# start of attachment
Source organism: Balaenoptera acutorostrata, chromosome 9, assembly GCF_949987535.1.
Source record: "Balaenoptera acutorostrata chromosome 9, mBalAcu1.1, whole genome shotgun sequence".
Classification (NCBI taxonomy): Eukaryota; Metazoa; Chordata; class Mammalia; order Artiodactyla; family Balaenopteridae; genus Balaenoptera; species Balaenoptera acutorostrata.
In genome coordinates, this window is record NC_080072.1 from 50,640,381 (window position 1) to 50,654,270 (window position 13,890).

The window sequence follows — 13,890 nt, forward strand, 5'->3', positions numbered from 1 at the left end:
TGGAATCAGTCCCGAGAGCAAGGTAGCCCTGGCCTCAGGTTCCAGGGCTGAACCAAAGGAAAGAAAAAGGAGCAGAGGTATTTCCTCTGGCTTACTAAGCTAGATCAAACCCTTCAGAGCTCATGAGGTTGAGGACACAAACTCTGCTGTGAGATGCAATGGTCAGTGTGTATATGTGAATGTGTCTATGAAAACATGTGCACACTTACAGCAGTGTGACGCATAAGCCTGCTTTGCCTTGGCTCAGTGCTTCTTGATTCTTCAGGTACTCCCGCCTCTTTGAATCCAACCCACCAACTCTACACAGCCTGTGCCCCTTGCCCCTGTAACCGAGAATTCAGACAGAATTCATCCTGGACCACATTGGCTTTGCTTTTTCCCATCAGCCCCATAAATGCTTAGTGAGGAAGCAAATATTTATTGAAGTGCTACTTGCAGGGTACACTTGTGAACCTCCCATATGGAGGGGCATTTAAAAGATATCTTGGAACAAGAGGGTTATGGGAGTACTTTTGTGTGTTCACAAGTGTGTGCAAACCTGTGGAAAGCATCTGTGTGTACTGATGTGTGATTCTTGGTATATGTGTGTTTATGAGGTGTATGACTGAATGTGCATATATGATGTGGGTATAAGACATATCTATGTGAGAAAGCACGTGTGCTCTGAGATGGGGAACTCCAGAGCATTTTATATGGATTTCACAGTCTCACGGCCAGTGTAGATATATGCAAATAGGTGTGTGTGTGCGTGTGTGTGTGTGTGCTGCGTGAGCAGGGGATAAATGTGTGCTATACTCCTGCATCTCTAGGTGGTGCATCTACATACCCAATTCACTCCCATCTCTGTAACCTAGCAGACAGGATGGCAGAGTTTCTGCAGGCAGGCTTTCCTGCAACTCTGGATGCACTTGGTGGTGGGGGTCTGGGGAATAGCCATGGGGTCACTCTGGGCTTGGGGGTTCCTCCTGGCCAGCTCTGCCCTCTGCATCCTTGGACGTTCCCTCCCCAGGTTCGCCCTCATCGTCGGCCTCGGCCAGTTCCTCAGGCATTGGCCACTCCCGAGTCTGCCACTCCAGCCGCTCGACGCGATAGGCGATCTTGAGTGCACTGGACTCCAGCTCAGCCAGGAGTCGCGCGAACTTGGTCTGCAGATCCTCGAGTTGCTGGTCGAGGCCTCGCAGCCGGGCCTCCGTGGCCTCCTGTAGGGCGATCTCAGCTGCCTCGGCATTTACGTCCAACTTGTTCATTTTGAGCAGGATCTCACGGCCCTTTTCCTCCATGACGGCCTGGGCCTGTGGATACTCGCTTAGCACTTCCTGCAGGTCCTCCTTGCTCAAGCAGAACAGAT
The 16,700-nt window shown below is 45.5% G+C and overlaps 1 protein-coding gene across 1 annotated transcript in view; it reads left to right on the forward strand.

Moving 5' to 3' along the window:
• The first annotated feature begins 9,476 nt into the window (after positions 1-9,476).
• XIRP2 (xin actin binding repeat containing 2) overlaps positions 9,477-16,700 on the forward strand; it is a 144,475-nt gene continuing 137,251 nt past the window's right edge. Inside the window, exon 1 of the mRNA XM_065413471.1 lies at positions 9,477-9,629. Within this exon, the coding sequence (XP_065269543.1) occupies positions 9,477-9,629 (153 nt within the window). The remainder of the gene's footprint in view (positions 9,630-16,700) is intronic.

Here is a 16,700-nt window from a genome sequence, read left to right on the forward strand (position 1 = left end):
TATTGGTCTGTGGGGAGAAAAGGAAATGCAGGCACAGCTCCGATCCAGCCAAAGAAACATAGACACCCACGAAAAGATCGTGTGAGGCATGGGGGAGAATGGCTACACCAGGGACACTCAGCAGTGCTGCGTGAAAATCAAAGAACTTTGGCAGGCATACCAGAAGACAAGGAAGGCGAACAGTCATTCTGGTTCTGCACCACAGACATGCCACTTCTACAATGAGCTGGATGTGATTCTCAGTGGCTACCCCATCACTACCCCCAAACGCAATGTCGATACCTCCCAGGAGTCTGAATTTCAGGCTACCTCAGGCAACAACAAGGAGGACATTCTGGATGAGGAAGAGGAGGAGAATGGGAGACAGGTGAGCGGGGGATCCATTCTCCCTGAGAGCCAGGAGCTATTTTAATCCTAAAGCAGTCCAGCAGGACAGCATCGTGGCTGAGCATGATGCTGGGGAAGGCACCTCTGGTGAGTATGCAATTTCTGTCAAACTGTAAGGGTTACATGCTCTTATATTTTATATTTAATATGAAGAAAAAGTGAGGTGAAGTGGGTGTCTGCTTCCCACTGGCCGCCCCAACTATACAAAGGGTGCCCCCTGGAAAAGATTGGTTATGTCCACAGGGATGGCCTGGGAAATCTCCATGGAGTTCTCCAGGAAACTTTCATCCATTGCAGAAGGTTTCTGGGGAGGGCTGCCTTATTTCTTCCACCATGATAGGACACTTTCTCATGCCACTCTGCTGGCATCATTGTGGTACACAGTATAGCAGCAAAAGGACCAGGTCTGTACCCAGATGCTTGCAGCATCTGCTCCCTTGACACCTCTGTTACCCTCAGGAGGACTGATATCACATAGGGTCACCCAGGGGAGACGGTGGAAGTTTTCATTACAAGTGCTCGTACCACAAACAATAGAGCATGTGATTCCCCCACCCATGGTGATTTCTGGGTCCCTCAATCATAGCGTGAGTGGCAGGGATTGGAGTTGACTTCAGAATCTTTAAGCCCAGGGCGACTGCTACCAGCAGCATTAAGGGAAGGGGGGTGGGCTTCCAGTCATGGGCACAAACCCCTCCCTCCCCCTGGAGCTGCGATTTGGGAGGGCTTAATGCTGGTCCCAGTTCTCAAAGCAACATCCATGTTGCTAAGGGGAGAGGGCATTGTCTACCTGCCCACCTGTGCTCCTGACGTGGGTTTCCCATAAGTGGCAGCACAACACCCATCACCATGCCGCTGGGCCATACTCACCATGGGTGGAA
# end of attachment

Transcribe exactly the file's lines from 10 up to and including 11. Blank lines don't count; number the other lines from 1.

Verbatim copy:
• XIRP2 (xin actin binding repeat containing 2) overlaps positions 9,477-16,700 on the forward strand; it is a 144,475-nt gene continuing 137,251 nt past the window's right edge. Inside the window, exon 1 of the mRNA XM_065413471.1 lies at positions 9,477-9,629. Within this exon, the coding sequence (XP_065269543.1) occupies positions 9,477-9,629 (153 nt within the window). The remainder of the gene's footprint in view (positions 9,630-16,700) is intronic.

Here is a 16,700-nt window from a genome sequence, read left to right on the forward strand (position 1 = left end):